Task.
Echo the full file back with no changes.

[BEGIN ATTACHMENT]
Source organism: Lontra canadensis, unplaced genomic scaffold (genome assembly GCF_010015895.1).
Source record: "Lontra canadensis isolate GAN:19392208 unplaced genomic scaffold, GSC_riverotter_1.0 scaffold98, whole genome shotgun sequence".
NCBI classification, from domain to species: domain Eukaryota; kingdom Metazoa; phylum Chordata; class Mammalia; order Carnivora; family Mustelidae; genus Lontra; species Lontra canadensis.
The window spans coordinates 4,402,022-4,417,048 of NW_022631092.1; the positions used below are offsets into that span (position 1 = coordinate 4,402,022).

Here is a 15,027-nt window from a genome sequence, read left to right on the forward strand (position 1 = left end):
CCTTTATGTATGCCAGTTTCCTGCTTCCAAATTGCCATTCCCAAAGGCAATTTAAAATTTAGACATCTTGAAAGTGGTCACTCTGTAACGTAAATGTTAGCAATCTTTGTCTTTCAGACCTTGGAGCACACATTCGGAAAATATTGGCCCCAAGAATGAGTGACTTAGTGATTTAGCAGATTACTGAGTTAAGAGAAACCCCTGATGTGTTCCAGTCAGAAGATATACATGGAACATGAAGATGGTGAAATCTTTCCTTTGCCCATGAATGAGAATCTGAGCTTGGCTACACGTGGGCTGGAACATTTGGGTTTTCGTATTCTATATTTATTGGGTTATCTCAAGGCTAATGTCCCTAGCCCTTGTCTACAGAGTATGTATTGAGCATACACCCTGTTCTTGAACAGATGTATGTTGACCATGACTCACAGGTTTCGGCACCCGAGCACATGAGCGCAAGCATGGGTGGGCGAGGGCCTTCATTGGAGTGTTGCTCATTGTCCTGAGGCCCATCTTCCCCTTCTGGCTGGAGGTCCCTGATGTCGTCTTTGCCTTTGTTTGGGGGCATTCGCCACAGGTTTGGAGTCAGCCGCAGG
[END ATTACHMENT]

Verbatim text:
Source organism: Lontra canadensis, unplaced genomic scaffold (genome assembly GCF_010015895.1).
Source record: "Lontra canadensis isolate GAN:19392208 unplaced genomic scaffold, GSC_riverotter_1.0 scaffold98, whole genome shotgun sequence".
NCBI classification, from domain to species: domain Eukaryota; kingdom Metazoa; phylum Chordata; class Mammalia; order Carnivora; family Mustelidae; genus Lontra; species Lontra canadensis.
The window spans coordinates 4,402,022-4,417,048 of NW_022631092.1; the positions used below are offsets into that span (position 1 = coordinate 4,402,022).

Here is a 15,027-nt window from a genome sequence, read left to right on the forward strand (position 1 = left end):
CCTTTATGTATGCCAGTTTCCTGCTTCCAAATTGCCATTCCCAAAGGCAATTTAAAATTTAGACATCTTGAAAGTGGTCACTCTGTAACGTAAATGTTAGCAATCTTTGTCTTTCAGACCTTGGAGCACACATTCGGAAAATATTGGCCCCAAGAATGAGTGACTTAGTGATTTAGCAGATTACTGAGTTAAGAGAAACCCCTGATGTGTTCCAGTCAGAAGATATACATGGAACATGAAGATGGTGAAATCTTTCCTTTGCCCATGAATGAGAATCTGAGCTTGGCTACACGTGGGCTGGAACATTTGGGTTTTCGTATTCTATATTTATTGGGTTATCTCAAGGCTAATGTCCCTAGCCCTTGTCTACAGAGTATGTATTGAGCATACACCCTGTTCTTGAACAGATGTATGTTGACCATGACTCACAGGTTTCGGCACCCGAGCACATGAGCGCAAGCATGGGTGGGCGAGGGCCTTCATTGGAGTGTTGCTCATTGTCCTGAGGCCCATCTTCCCCTTCTGGCTGGAGGTCCCTGATGTCGTCTTTGCCTTTGTTTGGGGGCATTCGCCACAGGTTTGGAGTCAGCCGCAGG